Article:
SailNet Community - View Single Post - Crimping versus Soldering
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Old 02-15-2008
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Regarding this thread, it has actually been a while since this was dicsussed. Bringing up these topics periodically is good for discussion because it allows others that did not follow the thread at the time or were not members at the time to enter into the debate. That being said, although I don't mind another discourse on soldering versus crimping, it was not why I brought this up. It was to point out a very specific example of what happens to soldered connections on a boat. THis is a first hand, twenty year old "beta test", on the effects of soldering: it does not hold up and does not last. Given that many of the other connections were original crimps, and they did not fail, I can see no reason to solder on a boat and feel ABYC should change from not reccomending to soldering, to flat out rejecting it.

If I recall correctly, and I do not have the rules in front of me, I believe it says something like, "The use of soldered joints is not reccomended on any vessel..."

I feel it should say, "The use of soldered joints will NOT be used on any vessel..."

Maybe my boat is only one example and not conclusive in determining the long term effects of soldering, but given the other testimonials, I feel it sure does not play in the favor of soldering joints, under any circumstances.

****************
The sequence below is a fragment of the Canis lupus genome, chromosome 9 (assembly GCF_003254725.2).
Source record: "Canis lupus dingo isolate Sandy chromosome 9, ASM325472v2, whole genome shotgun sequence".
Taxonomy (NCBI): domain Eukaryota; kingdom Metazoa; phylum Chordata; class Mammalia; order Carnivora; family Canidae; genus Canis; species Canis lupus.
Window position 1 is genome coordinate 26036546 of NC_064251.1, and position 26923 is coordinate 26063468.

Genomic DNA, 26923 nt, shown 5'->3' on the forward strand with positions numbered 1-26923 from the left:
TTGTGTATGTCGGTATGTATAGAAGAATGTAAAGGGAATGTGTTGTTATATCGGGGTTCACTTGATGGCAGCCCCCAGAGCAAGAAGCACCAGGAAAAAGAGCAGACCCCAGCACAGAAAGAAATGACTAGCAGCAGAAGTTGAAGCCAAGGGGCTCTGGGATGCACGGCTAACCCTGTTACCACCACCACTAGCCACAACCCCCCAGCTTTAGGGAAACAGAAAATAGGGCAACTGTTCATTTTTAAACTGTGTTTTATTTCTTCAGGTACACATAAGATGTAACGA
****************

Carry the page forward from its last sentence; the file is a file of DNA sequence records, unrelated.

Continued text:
I will also point out that, although we had corrosion on either side of the joints (which I would almost guess came from "super heating the copper", though I cannot be sure), the most serious corrosion actually came from the joints themselves. THe solder had hairline cracks which had corroded and made the joint poor. In some cases, this joint had failed alltogether an you could bend the connection at that break.

Regarding liquid tape:

I have used it. THe term black snot comes to mind. I have used it to fill the back side of lugs that I have crimped to seal them off from air/moisture (the part that, after you crimp, would face the lug after you heat shrink... not sure if I am describing it correctly). I have also used it to paint on the threads of terminal connections as a type of electrical locktite to slow/prevent nuts from easily backing off. I think it does have its uses. However, I do not think it is in any way a substitute for heat shrink, and I absolutely cringe any time I have to pull it out. It makes a horrible mess.

Just my experiences.

- CD
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